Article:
(Inside: Discover 5 bonding exercises you can try today to handle sibling rivalry even if your kids fight like cats and dogs.)
“Mom… he touched me.”
“Eli… get out of my room!”
“Mom… he won’t play with me.”
“I’m telling mom!”
Ugh… the constant back and forth and arguing matches wear on your every nerve.
I get it.
I have three unique and spirited kids myself.
My four year old is as fierce as they come, standing up for what she believes is rightly hers anytime she thinks the ground needs to be cleared.
My ten year old is as creative and loving as they come, until he just can’t take it any more and finally loses his cool on his sister or brother.
And then there is my oldest. He is the most adventurous and spirited kiddo I know, which means that the rest of the family has to walk on eggshells if he has something in his mind that he wants.
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I wouldn’t trade my kids’ uniqueness for the world, but some days I do wish that “we could all just get along”.
Over the last few years, we have worked tirelessly to find peace and connection in our family and most days I am happy to report that we have a very loving and connected family. For the most part, my kids care about the well-being of their siblings, they problem-solve through their squabbles, and they look out for each other.
But it wasn’t always that way. In fact, I wondered if I was missing some magical piece about how to foster a stronger relationship between them. The sibling dynamic was foreign to my husband because him and his brother magically always got along when they were kids, which is the polar opposite of what it looked like in my home growing up.
My brothers and I fought like cats and dogs. When I would talk to my mom about this, she would simply respond… “Oh that’s what siblings are for.”
I knew that I did not want that for my kids. I knew I had to find a different way.
Today I’d like to share an excerpt from my good friend, Rebecca Eanes’ new book, The Positive Parenting Workbook. This inspiring and inviting guide walks readers through the process of charting a new path toward greater emotional awareness, clear communication, and joyful parenting! Filled with encouraging prompts and plenty of room to record your progress, this interactive workbook/journal is for anyone who wants to deepen their relationships with their loved ones (even between siblings).
I am sharing from Rebecca’s book because I believe she has laid out a framework that is simple to follow and explains the steps you can take starting today to create a stronger sibling bond and handle sibling rivalry like a pro.
5 Simple Bonding Ideas to Tame Sibling Rivalry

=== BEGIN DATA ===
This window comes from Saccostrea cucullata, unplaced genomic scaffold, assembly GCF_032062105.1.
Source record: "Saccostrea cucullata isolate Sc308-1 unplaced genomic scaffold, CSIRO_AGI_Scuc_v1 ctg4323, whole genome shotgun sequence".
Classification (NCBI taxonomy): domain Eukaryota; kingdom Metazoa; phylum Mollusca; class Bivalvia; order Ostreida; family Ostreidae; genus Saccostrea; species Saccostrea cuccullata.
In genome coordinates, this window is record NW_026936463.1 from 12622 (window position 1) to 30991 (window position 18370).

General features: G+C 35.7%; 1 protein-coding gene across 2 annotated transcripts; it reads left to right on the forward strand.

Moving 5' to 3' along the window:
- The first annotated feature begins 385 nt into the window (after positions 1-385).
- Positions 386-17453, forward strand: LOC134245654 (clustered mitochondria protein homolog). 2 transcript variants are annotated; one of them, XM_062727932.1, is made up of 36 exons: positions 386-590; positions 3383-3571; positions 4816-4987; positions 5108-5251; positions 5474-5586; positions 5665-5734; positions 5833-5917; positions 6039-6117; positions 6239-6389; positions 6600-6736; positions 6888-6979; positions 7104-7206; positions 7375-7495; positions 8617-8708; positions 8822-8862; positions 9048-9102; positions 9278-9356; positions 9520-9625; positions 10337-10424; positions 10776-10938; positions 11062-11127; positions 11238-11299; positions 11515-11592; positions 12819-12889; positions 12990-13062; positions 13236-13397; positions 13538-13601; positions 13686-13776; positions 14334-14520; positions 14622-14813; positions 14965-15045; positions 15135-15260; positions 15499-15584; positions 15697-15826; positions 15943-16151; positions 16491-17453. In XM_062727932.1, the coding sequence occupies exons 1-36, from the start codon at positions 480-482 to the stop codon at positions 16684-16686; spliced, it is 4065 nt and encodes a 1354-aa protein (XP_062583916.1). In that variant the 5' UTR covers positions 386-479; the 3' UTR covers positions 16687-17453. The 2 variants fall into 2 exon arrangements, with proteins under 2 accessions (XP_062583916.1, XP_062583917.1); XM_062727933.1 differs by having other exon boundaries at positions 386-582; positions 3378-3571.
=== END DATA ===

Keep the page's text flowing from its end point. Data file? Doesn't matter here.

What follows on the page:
Time In | Rebecca suggest using a “time-in” approach when your child has aggression or big emotions. What this means, is using a calming space and give him calming tools so that “he learns coping mechanisms for when he’s emotionally overwhelmed.” Once your child is rational again, you can discuss the anger and what set him off in the first place.
Cool-off | Often time siblings just need a “break” from one another and they need a space to do that in. Rebecca suggests setting up a place where each child can retreat to “cool off” until they are emotionally ready to address the problem and problem solve.
Peace table | Arguing is one of the biggest complaints I hear when I talk to parents. Rebecca gives a great suggestion with the “peace table”. She suggests having a special time and place where your children can come together to learn “peaceful conflict resolution.” During this time, she suggests you allow each child time to state their case, acknowledge and understand the problem yourself, and help your children come to a resolution together.
Repair | As with any relationship, after a good argument or scuffle, you want to work to repair the relationship. Rebecca says, ” Whether they choose to give a verbal apology, write a card, or make a small gift, I strongly encourage them to apologize and right their wrongs.”
Refer to your blueprint | This is the coolest part. Rebecca has created this amazing and resourceful guide to creating your family blueprint. Having something set in place like this in your family, allows you to refer back to it, bring it out in a time like this, and go over it with your children again. You can then lead a conversation such as “In the family mission statement we all signed, we agreed that kindness was our big value. Did you act in a kind way? What could you have done differently?”
Rebecca Eanes’ new book, The Positive Parenting Workbook, she goes on to ask you reflective questions about how you handle your child’s squabbles, what you can try next time, and encourages you to think outside the box on ways you can support positive interactions with your children.
The book is masterfully written to guide us parents through the treacherous waters of raising children. She has poured her heart and soul into this book and it is evident.
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